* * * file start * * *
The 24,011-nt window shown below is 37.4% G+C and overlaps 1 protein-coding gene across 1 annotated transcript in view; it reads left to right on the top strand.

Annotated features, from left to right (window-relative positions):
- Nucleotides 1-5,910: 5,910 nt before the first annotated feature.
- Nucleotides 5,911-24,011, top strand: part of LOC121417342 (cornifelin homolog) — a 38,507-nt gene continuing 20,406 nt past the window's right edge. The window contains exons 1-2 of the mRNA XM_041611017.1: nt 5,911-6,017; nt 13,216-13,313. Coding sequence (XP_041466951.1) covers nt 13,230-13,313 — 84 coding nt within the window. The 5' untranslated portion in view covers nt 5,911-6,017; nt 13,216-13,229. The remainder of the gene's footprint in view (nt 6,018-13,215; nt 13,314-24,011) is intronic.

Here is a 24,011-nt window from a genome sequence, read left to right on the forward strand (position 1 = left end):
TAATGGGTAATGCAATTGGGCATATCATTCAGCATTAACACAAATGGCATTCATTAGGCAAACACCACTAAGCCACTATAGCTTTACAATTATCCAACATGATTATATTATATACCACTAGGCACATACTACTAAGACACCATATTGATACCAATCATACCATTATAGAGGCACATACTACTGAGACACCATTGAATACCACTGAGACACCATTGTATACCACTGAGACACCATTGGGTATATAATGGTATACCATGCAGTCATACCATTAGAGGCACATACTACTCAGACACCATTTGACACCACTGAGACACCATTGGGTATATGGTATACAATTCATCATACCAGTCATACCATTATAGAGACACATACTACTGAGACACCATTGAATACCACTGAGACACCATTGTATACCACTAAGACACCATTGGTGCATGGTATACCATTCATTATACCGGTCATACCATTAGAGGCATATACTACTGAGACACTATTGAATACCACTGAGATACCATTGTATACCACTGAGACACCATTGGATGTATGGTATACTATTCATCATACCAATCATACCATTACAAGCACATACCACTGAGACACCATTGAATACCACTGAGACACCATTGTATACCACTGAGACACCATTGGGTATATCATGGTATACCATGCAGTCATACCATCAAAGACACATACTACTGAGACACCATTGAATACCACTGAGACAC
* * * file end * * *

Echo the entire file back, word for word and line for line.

The 24,011-nt window shown below is 37.4% G+C and overlaps 1 protein-coding gene across 1 annotated transcript in view; it reads left to right on the top strand.

Annotated features, from left to right (window-relative positions):
- Nucleotides 1-5,910: 5,910 nt before the first annotated feature.
- Nucleotides 5,911-24,011, top strand: part of LOC121417342 (cornifelin homolog) — a 38,507-nt gene continuing 20,406 nt past the window's right edge. The window contains exons 1-2 of the mRNA XM_041611017.1: nt 5,911-6,017; nt 13,216-13,313. Coding sequence (XP_041466951.1) covers nt 13,230-13,313 — 84 coding nt within the window. The 5' untranslated portion in view covers nt 5,911-6,017; nt 13,216-13,229. The remainder of the gene's footprint in view (nt 6,018-13,215; nt 13,314-24,011) is intronic.

Here is a 24,011-nt window from a genome sequence, read left to right on the forward strand (position 1 = left end):
TAATGGGTAATGCAATTGGGCATATCATTCAGCATTAACACAAATGGCATTCATTAGGCAAACACCACTAAGCCACTATAGCTTTACAATTATCCAACATGATTATATTATATACCACTAGGCACATACTACTAAGACACCATATTGATACCAATCATACCATTATAGAGGCACATACTACTGAGACACCATTGAATACCACTGAGACACCATTGTATACCACTGAGACACCATTGGGTATATAATGGTATACCATGCAGTCATACCATTAGAGGCACATACTACTCAGACACCATTTGACACCACTGAGACACCATTGGGTATATGGTATACAATTCATCATACCAGTCATACCATTATAGAGACACATACTACTGAGACACCATTGAATACCACTGAGACACCATTGTATACCACTAAGACACCATTGGTGCATGGTATACCATTCATTATACCGGTCATACCATTAGAGGCATATACTACTGAGACACTATTGAATACCACTGAGATACCATTGTATACCACTGAGACACCATTGGATGTATGGTATACTATTCATCATACCAATCATACCATTACAAGCACATACCACTGAGACACCATTGAATACCACTGAGACACCATTGTATACCACTGAGACACCATTGGGTATATCATGGTATACCATGCAGTCATACCATCAAAGACACATACTACTGAGACACCATTGAATACCACTGAGACAC